The only surprise here is that-in an age where our personal information is being stored and accessed by more organizations than ever - the penalties for abusing the system are so inadequate”.
In a case published by the ICO on 23 May 2013, a former manager of a council-run leisure centre was prosecuted for unlawfully obtaining sensitive medical information relating to 2,000 people. Paul Hedges used the data for a new fitness company he was setting up. The council became aware of his actions when it received complaints from patients referred to the leisure centre that Paul Hedges was approaching them and offering similar services provided by the leisure centre. Paul Hedges was prosecuted under Section 55 of the Data Protection Act and was fined GBP3,000 and also ordered to pay GBP1,376 towards prosecution costs and GBP15 victim surcharge.
To minimize risk of non-compliance, employers should consider the following:
(a) provide adequate training to employees when processing personal data and keep proper record of such trainings;
(b) inform employees of this Section 130, PDPA offence;
(c) ensure security measures are implemented to protect personal data such as, passwords, secure location with security access, restrict access on need to know basis;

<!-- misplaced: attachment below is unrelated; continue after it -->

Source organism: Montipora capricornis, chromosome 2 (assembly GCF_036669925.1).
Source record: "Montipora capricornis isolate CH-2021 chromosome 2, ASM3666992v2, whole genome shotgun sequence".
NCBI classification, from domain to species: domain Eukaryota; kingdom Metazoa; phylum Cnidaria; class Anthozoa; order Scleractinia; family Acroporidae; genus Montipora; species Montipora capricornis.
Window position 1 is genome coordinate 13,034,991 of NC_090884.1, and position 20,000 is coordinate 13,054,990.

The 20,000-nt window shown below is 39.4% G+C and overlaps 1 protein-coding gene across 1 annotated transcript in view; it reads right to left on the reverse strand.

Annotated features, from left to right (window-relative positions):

(d) not to give consent to employees to disclose or use personal data they obtain during the course of their employment for personal purposes and non-work related purposes.
When implementing such measures it must be noted that the employers should keep records of the measures taken and implemented. If an employer is found to have committed an offence the employer can prove to the personal data protection commissioner that it had “taken all reasonable precautions and exercised due diligence” to prevent such actions from being taken by the employee.
This article first appeared in CLJ  1 LNS(A)lii and is reproduced with permission from the Author.
 http://www.ico.org.uk .
 http://www.ico.org.uk/news/latest_news/2012/health-worker-convicted-ofobtaining-patient-details-unlawfully-12012012 accessed on 12 July 2013.
 http://www.ico.org.uk/news/latest_news/2012/bank-employee-fined-for-readingpartners-ex-wifes-statements-06122012 accessed on 12 July 2013.
 http://www.ico.org.uk/news/latest_news/2013/leisure-centre-employeeprosecuted-for-unlawfully-obtaining-health-information-23052013 accessed on 12 July 2013.